Sunday, 4 March 2018

Occult Blockbusters of the Islamicate World

This year at the 53rd International Congress on Medieval Studies (May 10-13, 2018 – Kalamazoo, Michigan), there will be two panels on Islamicate occult sciences:

Occult Blockbusters of the Islamicate World I: The Picatrix (A Magical Bestseller)
Saturday, 13:30
Sponsor: Research Group on Manuscript Evidence; Societas Magica
Organizer: David Porreca, Univ. of Waterloo
Presider: Claire Fanger, Rice Univ.

  • "The Goal of the Sage: What’s It Take?" Daniel Attrell, Univ. of Waterloo 
  • "The Latin Picatrix: A New English Translation, A New Assessment," David Porreca 
  • "Me and Pingree: Comprehending the World-View of Maslama al-Qurṭubī’s Ghāyat al-Ḥakīm," Liana Saif, Univ. of Oxford 

Occult Blockbusters of the Islamicate World II: Arabic and Persian
Saturday, 15:30
Sponsor: Research Group on Manuscript Evidence; Societas Magica
Organizer: Matthew Melvin-Koushki, Univ. of South Carolina
Presider: Liana Saif, Univ. of Oxford

  • "Fakhr al-Din al-Razi’s Hidden Secret and Islamic Occult Soteriology," Michael Noble, Warburg Institute 
  • "A Sorcerer’s Handbook: Al-Sakkaki’s Thirteenth-Century Complete Book," Emily Selove, Univ. of Exeter 
  • "'If you don’t learn alchemy, you’ll learn eloquence': The Golden Slivers by Ibn Arfa’ Ra’s," Nicholas G. Harris, Univ. of Pennsylvania 
  • "Kāshifī’s Qasimian Secrets: The Safavid Imperialization of a Timurid Manual of Magic Matthew," Melvin-Koushki

Thursday, 7 December 2017

ENSIE inaugural conference announced

The Call for Papers has been launched for the inaugural conference of ENSIE, "Common and Comparative Esotericisms: Western, Islamic, and Jewish," organized by Fondazione Cini in collaboration with Cetobac, to be held in Venice, 12-14 June 2018.

For details, see

Please share!

Monday, 20 November 2017

Esotericism at MESA

The 2017 annual meeting of the Middle East Studies Association of North America (MESA) included two panels with papers on Islamic esotericism, both well-attended. One, on “The Occult in Islamicate Society: The Cases of Magic and Alchemy” was organised by Pamela Klasova, a PhD student at Georgetown, with Matthew Melvin-Koushki (South Carolina) as discussant. The other was organised by Melvin-Koushki, on “Fashioning Philosopher-Kings in the Post-Mongol Persian Cosmopolis, 13th-19th Centuries.”

The two papers on magic were by Klasova, on “Magical and inspired speech in Early Islam,” and by Emily Selove (University of Exeter) on “Literature as Magic, Magic as Literature.” Looking primarily at the hadith, Klasova showed how Islamic attitudes to magic developed over the first centuries of Islam, negotiating boundaries between acceptable and unacceptable magic, between magic and healing and language. Islam, as she noted, was the heir to earlier Near Eastern magical traditions, as is indicated by references to the use of knots in magic in both Virgil and the Quran, and the Quran and hadith both take magic very seriously. Selove's paper then identified numerous parallels between literary magical language in classical Arab and modern Western literature, notably in nonsense verse.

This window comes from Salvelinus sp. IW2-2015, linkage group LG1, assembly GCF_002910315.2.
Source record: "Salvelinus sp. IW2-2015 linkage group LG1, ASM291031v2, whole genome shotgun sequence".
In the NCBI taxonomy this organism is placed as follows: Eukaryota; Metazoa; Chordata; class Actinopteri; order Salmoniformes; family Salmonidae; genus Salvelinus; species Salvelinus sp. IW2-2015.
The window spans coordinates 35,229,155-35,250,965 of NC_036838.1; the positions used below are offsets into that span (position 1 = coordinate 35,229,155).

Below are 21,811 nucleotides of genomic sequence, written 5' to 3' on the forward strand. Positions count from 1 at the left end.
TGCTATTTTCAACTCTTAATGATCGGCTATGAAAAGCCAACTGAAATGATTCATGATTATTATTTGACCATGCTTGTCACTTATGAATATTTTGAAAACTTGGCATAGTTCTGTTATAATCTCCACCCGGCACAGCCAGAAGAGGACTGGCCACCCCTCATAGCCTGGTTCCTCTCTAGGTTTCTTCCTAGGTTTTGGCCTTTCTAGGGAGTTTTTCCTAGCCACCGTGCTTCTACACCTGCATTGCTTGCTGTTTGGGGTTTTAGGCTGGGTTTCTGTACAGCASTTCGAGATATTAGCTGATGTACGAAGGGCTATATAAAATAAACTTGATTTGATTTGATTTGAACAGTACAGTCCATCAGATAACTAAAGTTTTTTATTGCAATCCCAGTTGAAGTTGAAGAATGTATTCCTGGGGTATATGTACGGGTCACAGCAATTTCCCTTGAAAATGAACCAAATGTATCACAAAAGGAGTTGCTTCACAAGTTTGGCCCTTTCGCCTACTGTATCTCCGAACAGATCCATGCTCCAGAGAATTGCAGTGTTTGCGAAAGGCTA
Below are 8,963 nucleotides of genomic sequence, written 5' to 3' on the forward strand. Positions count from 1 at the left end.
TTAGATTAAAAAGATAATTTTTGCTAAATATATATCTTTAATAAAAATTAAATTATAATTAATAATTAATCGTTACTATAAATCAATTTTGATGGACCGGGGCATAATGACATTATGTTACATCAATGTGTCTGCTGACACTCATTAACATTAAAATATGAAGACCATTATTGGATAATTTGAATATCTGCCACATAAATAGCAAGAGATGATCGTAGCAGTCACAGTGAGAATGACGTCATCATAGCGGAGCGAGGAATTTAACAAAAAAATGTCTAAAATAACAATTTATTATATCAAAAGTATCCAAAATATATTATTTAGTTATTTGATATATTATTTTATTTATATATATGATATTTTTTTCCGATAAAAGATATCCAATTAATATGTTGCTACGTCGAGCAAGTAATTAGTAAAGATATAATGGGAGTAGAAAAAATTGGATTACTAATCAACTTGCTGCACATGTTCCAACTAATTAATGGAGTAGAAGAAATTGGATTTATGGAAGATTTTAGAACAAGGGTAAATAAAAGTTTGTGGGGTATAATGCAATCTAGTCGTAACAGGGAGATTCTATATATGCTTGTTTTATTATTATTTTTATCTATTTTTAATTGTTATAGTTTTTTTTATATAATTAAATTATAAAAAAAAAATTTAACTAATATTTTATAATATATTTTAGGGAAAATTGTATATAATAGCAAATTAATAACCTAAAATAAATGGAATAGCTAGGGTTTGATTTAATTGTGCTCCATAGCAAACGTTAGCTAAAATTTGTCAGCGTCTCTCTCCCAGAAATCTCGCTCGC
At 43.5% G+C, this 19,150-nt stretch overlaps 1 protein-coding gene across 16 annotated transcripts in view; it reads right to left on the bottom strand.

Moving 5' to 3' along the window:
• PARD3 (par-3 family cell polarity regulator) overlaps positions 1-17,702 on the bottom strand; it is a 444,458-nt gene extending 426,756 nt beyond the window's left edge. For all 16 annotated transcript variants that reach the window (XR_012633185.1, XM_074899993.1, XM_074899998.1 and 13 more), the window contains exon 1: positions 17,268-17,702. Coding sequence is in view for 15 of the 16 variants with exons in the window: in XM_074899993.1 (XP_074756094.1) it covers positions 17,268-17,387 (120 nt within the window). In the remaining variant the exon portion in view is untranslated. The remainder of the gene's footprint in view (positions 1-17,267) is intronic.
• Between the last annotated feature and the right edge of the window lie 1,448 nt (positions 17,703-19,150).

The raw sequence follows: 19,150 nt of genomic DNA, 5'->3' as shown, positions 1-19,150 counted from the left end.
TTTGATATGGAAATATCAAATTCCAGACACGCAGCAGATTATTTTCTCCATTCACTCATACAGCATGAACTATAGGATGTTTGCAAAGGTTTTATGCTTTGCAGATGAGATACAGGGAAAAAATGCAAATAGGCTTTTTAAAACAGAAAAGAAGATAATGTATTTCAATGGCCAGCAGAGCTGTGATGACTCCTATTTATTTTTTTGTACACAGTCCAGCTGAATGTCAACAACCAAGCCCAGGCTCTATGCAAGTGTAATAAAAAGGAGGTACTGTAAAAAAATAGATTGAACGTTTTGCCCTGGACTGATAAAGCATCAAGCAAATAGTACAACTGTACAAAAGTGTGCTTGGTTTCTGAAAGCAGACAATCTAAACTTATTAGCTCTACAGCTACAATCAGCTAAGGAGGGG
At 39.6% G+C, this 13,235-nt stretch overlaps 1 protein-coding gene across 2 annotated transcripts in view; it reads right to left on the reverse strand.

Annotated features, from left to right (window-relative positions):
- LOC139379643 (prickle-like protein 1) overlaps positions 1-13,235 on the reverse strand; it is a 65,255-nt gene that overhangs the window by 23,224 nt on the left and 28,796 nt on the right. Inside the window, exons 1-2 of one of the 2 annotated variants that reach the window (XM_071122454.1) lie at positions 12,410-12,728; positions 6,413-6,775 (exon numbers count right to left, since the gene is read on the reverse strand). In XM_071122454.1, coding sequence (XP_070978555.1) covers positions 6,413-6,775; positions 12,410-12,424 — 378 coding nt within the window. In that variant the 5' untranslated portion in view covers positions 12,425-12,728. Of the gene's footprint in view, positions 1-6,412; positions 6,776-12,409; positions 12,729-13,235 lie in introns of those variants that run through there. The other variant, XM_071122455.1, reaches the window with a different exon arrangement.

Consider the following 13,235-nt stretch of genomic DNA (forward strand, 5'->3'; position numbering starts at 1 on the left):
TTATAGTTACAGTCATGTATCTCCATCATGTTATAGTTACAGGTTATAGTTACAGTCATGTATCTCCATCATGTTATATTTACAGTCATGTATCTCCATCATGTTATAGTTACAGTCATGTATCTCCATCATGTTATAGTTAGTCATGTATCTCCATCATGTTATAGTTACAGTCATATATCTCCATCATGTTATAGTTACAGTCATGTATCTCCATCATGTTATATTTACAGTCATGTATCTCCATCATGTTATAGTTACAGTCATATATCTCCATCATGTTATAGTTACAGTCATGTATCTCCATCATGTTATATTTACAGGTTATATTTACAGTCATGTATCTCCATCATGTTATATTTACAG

The two papers on alchemy were by Salam Rassi (Hill Museum and Manuscript Library) on “Syriac, Interest in Late Medieval Alchemy: The Case of One Pseudo-Aristotelian Treatise on the Craft,” and by Nicholas Harris (University of Pennsylvania), on “Alchemy and Economy.” Rassi's Syriac was a Nestorian cleric, Abdisho bar Brikha (died 1318), and his treatise was a little known epistle on alchemy that echoes the famous Sirr al-asrar (Secretum secretorum) in being allegedly by Aristotle and directed to Alexander the Great. Abdisho’s account of the prior transmission of his text linked numerous earlier Nestorian clerics to respected Islamic figures, as for example in the claim that Ali ibn Abi Talib had received a translation of an alchemical text from a Nestorian bishop. The objective, Rassi suggested, was to bolster the reputation of Christians as leading experts on alchemy. Harris's paper examined alchemy and economy in the context of Mamluk Egypt, where a rare surviving mint manual shows that the masters of the Mamluk mint shared both a technical vocabulary and certain techniques with the alchemists. The main difference between the mint manual and alchemical works was that the mint manual was essentially practical, while alchemists were interested not only in what to do but in why it worked. The Mamluk state, Harris pointed out, also saw a connection between minting and alchemy, as certain unfortunate alchemists suffered dreadful penalties for suspected counterfeiting.

Finally, the two papers in the panel on philosopher kings that dealt with esotericism both looked at the role of HurufisNeo-Pythagoreans working with letters—in legitimising kingship in late fourteenth-century Mamluk Cairo and fifteenth-century Transoxania. The papers were by Noah Gardiner, on “Al-Malik al-Zahir Barquq as Millennial Sovereign?” and by Melvin-Koushki, on “Performing (Occult) Philosopher-Kingship in Timurid Transoxania: Ulugh Beg as Sultan-Scientist,” respectively.